Jean-Claude & Talar Prefontaine on sharp knives, their backyard garden and the joys of not working 18 hours a day.
Q & A with Jean-Claude & Talar Prefontaine
How long have you been building furniture?
Jean-Claude: 14 years as a hobbyist, 31 years professionally
Talar: 31 years of furniture design and marquetry.
What sort of furniture do you specialize in?
Talar: We have built many styles, from studio pieces to historical ones, as our clients have requested.
Tell us a couple interesting things about your personal life.
Jean-Claude: When I was 20 years old I bicycled from Sherbrooke, Quebec to Vancouver in 42 days to take a six-week ESL immersion course at UBC.
If you were not a furniture maker, what would you be?
Jean-Claude: Dead from a daredevil stunt gone wrong, otherwise a landscaper.
Talar: Some other type of artisan – stained glass, quilting or baking.
In order, what are the three most important items in your shop apron?
Jean-Claude: Caliper, striking knife, special glue burnished chisel
Talar: OLFA art knife, metal ruler, masking tape
Do you prefer hand tools or power tools?
Jean-Claude: Hand tools for the feel in the hand and power tools for their efficacy.
Talar: Hand tools
Figured wood or straight grain?
Jean-Claude: Figured grain captivates me.
Talar: Figured veneer – especially with light and dark areas that can be used for modeling form and showing shadows since I don’t use sand shading.
Jean-Claude & Talar Prefontaine
Made of nogal, wenge, claro walnut and various natural veneers. The inspiration came from an outing to Reader Rock Garden in Calgary when the Hosta plants were in bloom. (Photo by Jean-Claude Préfontaine)
This teak and tigerwood sideboard was commissioned by a client who wanted a piece for displaying carvings. The character was to be organic with an African flavour, as the client had spent several years in Africa. (Photo by Chris Thomas)
Quotes from Jean-Claude & Talar Prefontaine
Talar: I have three stations in my studio – a work surface/desk, an 18-drawer storage unit for small to medium sheets of veneer and a table for the laptop where I store the photos for marquetry subjects.
Jean-Claude: I built my 1000 sq. ft. shop when I moved out of a rented shop 24 years ago. It has a 10’ 4" tall ceiling, which is great for standing lumber. It has two large windows that look out on my garden and is well lit with warm fluorescent lighting.
Talar: I start my workday around 10:30, take a break in the afternoon to do some household chores and go back to work in the evening. I like to work late – I do my best work after 11 p.m. While doing marquetry, I listen to CBC radio archives – this helps me feel connected to the world, otherwise the studio can be a lonely place.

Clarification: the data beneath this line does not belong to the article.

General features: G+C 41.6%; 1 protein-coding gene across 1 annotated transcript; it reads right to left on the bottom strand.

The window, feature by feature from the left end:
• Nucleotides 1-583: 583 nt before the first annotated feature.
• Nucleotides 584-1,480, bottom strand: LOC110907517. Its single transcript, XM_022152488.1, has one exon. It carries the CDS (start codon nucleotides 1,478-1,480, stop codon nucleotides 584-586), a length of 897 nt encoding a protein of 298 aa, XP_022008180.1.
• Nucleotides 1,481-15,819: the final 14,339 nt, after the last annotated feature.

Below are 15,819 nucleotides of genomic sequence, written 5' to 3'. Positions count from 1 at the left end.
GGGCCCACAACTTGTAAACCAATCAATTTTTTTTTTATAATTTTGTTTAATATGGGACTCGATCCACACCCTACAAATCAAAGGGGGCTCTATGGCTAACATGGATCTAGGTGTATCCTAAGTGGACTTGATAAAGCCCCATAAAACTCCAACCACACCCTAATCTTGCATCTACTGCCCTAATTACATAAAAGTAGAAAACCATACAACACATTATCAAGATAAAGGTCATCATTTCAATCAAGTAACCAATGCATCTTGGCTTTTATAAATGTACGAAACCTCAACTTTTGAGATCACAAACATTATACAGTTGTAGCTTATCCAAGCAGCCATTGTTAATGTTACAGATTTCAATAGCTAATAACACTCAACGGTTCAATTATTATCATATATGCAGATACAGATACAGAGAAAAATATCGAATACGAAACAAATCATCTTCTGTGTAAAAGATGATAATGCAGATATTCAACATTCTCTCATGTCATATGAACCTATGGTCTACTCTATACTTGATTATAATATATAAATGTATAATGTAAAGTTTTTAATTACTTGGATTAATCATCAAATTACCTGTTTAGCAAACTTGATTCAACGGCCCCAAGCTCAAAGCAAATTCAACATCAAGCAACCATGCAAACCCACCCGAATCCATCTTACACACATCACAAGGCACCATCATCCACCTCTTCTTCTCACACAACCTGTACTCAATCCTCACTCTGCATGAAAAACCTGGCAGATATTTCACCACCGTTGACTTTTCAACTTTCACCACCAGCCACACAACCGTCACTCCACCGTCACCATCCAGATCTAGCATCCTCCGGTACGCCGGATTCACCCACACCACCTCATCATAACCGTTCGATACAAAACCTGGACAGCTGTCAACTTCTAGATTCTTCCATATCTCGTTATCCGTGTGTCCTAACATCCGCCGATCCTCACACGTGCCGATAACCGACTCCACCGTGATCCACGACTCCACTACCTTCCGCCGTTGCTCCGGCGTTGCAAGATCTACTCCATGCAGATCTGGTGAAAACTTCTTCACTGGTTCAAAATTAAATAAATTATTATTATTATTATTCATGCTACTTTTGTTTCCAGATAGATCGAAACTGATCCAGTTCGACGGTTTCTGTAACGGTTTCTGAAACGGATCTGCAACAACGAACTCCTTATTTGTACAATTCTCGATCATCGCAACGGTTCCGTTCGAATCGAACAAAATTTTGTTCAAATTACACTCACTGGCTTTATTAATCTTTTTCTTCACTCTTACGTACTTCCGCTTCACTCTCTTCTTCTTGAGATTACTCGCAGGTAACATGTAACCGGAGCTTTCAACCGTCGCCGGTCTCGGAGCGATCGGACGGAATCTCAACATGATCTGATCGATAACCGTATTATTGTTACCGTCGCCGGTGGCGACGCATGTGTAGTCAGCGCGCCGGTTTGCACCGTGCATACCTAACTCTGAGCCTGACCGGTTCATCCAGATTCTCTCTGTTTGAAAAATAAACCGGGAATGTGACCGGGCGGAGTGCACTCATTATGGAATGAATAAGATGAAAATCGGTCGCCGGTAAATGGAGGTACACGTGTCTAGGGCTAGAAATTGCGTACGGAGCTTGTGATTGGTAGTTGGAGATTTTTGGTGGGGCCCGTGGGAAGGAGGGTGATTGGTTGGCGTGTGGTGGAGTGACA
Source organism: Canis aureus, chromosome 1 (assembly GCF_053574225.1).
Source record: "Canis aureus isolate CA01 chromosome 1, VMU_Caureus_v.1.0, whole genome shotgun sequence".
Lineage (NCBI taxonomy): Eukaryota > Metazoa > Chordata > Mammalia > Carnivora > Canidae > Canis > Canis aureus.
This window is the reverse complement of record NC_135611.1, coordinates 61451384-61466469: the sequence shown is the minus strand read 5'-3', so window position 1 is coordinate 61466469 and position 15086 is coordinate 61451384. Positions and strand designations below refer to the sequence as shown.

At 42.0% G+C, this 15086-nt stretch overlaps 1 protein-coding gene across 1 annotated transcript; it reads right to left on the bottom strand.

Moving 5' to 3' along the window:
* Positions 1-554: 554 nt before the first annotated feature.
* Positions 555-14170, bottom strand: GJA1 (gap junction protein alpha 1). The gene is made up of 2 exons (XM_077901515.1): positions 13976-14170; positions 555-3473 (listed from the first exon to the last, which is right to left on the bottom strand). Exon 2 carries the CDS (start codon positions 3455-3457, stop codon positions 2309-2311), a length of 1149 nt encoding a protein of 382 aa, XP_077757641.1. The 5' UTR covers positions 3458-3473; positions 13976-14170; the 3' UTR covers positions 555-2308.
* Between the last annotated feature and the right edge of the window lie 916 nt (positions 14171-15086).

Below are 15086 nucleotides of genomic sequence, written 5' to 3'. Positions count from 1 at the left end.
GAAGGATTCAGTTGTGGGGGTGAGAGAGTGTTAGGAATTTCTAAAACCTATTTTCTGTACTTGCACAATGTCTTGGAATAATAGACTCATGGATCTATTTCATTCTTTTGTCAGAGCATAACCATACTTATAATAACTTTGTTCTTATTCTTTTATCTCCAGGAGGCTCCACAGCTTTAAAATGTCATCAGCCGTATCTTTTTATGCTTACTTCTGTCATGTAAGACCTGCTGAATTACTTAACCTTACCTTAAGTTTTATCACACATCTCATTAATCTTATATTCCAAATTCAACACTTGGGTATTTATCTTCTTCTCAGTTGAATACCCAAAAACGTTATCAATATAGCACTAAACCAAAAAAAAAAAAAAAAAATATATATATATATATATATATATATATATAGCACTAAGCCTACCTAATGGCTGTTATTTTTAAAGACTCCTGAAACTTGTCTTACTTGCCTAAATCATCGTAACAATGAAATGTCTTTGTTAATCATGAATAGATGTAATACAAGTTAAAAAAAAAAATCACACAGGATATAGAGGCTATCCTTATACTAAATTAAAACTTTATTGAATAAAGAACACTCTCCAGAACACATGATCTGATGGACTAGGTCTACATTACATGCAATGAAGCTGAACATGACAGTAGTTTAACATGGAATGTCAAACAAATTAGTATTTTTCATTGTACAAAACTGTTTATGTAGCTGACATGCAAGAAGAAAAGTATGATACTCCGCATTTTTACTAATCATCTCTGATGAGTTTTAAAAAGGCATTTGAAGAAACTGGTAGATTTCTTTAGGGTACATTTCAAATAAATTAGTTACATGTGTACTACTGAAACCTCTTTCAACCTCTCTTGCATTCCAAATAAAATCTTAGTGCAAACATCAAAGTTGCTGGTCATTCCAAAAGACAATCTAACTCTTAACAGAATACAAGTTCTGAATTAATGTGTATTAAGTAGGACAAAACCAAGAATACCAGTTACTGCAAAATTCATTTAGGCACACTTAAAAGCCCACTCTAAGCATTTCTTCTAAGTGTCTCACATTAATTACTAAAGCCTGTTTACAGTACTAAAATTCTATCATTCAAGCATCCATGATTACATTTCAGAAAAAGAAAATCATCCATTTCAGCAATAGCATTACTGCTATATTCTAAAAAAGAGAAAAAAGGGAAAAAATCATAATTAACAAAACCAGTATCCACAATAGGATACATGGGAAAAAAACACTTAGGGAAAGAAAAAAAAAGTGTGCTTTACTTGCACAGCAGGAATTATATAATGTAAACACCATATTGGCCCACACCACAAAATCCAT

Jean-Claude: In my prime I was working 16 to 18 hours a day, five and even six days a week. Now that I’m getting older, assuming there is no deadline quickly approaching, I find myself taking the morning at a leisurely pace.
Talar: There are not that many tools used in marquetry, but my favourite is an OLFA art knife. Since the blade tips can break or become dull very quickly, I really appreciate my diamond file. My favourite technique is to use the window method of marquetry.
Talar: I have always been interested in plants and I find plenty of inspiration in our garden.
Talar: Because we work together, it is difficult to achieve a proper work/life balance.
Talar: To a certain extent the local area does influence us. We try to incorporate marquetry subjects which are found locally such as our “Flowers of the Rockies” series or the “Landscapes of Alberta” plates.
Talar: I am tired of furniture that is too curvy or sinuous, especially for legs. I suspect I have been influenced by today’s minimalism. As a style, I dislike post-modernism. In retrospect, many of these works look like caricatures.
Jean-Claude: I believe if we had a national juried exhibition that could draw furniture makers from coast to coast, taking place perhaps every two years in a different province each time, it would help familiarize the public to the work of our Canadian furniture artisan.
Talar: Favourite Canadian makers: Michael Fortune, Adrian Ferrazzutti, Robert Diemert, Reed Hansuld. Favourite International makers: Matthew Werner, Kristina Madsen, Silas Kopf and David Linley.
Talar: Since we are self-taught, we have relied mainly on books and magazines to learn our craft.
Jean-Claude: There is a fork in the road for studio furniture makers right now. Some are adopting a more robotic approach with CNC machinery and laser-cutting tools. Others are staying closer to the artisanal way of furniture making. To me the artisanal process will always have a more personal appeal.
Talar: The Studio Movement has become better established over the past decades, and its practitioners are blurring the line between art and craft.
Jean-Claude: What I dislike the most is the gluing-up stage and the quoting process. That’s when something can go wrong and often with no recourse.
Talar: The marquetry I am the most proud of was also the most difficult to execute. It is a 24" x 36" portrait of our long-time clients who have commissioned more than two dozen pieces of furniture over the 20 years we have known them. I’m happy to report that they were pleased with the results.